OT Interviews: Five Questions with UKSA’s Andrew Kuh

28th Oct 2022
OT Interviews: Five Questions with UKSA’s Andrew Kuh

This week, Orbital Today continues its “Five Questions With…” interview series with UK Space Agency’s Space Exploration Technology Manager Andrew Kuh. To shoehorn this interview into five questions, we’ll have to manipulate the formatting. Do not attempt to adjust your screen…

What’s really important for the UK regarding the upcoming Artemis and Virgin Orbit launches?

JH: From a UK space industry standpoint, is the Cornwall launch actually more important than what’s happening out in Florida with the planned Artemis launch?

AK: That is a good question. I mean they are different. Obviously they’re completely different; they both involved launching a rocket, but they’re completely separate activities. And I think that both are really exciting for different reasons. So the UK launch is getting going and after our several decades hiatus from launch; as a country this is a hugely significant moment. And I think that conceptually, for the UK to step into this arena, is a massive deal.

That’s quite exciting for the industry and I think will rightly garner quite a lot of public attention. But then returning humans to the moon, and this being the first step in doing that and the UK having a role to play in that is likewise very exciting when you kind of step back and look at the bigger picture. So don’t make me pick a favorite.

JH: I think you just mentioned there that the UK does have a role to play. Now I know that Goonhilly will be doing a lot of the communications. Outside of that, how else or what else is the UK doing on this launch in particular?

AK: Yes, I mean the ultimate answer is we don’t have a huge role. But it is just one launch in what’s going to be a program spanning the next decade or more, and we will participate quite significantly in other bits of lunar exploration for both institutional and commercial missions. For example on the gateway, the refueling element for the Lunar Gateway will be built in the UK, led by TAS [Thales Alenia Space, ed.], which is quite a significant component if you think about the whole architecture of lunar exploration. And I think in some of the commercial missions, there’s many opportunities opening up.

There’s going to be so much exploration of the Moon in the coming decade, and I think industrially, scientifically, there’s a huge role for the UK to play there. And I think it’s quite symbolic, actually, that a month or two ago, NASA held their an international workshop on their whole Moon to Mars objectives and they chose to hold that workshop in London. Now that in itself you know, that’s nice. We held a meeting, but I think symbolically that’s really important showing that we do have a role to play as part of the international community because it’s not going to be just the US returning to the moon and it’s the whole world really.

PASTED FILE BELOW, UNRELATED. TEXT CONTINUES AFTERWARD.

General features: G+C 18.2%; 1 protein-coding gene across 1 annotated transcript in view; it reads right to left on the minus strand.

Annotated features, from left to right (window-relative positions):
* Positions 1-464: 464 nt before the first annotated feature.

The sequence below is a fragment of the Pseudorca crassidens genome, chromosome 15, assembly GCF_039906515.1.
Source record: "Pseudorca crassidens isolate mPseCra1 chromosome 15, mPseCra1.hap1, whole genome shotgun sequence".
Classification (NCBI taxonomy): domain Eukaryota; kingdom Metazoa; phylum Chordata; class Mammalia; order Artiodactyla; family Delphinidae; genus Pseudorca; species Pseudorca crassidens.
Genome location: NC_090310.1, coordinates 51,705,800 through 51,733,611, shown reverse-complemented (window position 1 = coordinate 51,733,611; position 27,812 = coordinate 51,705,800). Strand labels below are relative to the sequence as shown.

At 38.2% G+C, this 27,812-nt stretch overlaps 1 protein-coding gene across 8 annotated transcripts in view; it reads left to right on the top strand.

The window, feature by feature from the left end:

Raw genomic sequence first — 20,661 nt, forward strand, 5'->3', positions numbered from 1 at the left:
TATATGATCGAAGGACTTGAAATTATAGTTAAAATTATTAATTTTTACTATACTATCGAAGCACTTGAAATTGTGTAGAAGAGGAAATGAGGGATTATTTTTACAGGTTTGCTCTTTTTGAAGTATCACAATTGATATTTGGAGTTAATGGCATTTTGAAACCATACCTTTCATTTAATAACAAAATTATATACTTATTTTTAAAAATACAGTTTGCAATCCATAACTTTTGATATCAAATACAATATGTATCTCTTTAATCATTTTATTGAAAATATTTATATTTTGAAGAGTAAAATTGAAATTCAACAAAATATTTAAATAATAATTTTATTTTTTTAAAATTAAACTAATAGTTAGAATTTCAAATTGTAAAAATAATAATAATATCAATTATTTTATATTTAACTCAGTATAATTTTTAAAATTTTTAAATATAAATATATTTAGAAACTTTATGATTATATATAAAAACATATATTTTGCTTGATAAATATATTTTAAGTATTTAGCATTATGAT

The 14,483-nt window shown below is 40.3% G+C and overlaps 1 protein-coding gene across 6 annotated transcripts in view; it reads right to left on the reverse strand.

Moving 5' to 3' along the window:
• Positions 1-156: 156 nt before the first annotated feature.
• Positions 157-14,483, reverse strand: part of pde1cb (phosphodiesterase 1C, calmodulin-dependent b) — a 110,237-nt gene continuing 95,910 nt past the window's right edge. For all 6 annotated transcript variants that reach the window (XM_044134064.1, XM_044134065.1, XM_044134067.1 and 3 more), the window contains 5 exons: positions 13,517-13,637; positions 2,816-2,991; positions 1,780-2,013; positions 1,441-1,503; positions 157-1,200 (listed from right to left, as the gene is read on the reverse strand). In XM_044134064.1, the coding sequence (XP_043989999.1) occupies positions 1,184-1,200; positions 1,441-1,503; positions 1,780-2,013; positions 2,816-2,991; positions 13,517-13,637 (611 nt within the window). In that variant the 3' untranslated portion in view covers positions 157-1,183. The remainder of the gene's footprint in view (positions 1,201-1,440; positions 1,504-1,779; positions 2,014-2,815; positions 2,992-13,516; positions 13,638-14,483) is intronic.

JH: Regarding the the Cornwall launch, I’ve seen some sniping from corners saying that this really isn’t truly a British launch, that after the launch, Cosmic Girl and the team go back and it’s really an American thing happening on UK soil.

But my question would actually be what stays behind after they go? I mean, there is now the satellite integration unit at Spaceport Cornwall. But beyond that, what could you point to?

AK: So I mean to address the first part of the question. Yes, it’s a US launch vehicle. And obviously the Launcher One vehicle was built in California, but everything we do in space involves an element of international collaboration. So, there’s going to be some critiquing and I quite like seeing the competition that is building in the commercial launch sector and that’s part of the reason we set up our launch program in the way we did, it’s not one government owned entity or one government directed entity doing everything to do with launch.

Actually we’ve said, “Hey, we’re going to make it safe and legal. It’s over to the industry now to make this work, because that is the demand that we were hearing from industry 8-10 years ago.” So we’ve made that possible.
And that means, ‘fantastic, if the US launchers want to come over here. Use our services!’ and then they are welcome to do so.

However, we have also put money into funding UK based companies, so there will be some genuine competition there, which is I think ultimately good for everyone and particularly good for the UK industry. And in terms of the benefit it brings Cornwall, Virgin isn’t just going to come over and do one launch campaign and then fly off again. They have made a commitment to Cornwall and there’s multiple things happening down there. It’s not my program area, so I probably shouldn’t extend my praise too much, but I’ve been really impressed by the level of commitment I’ve seen demonstrated to working in Cornwall.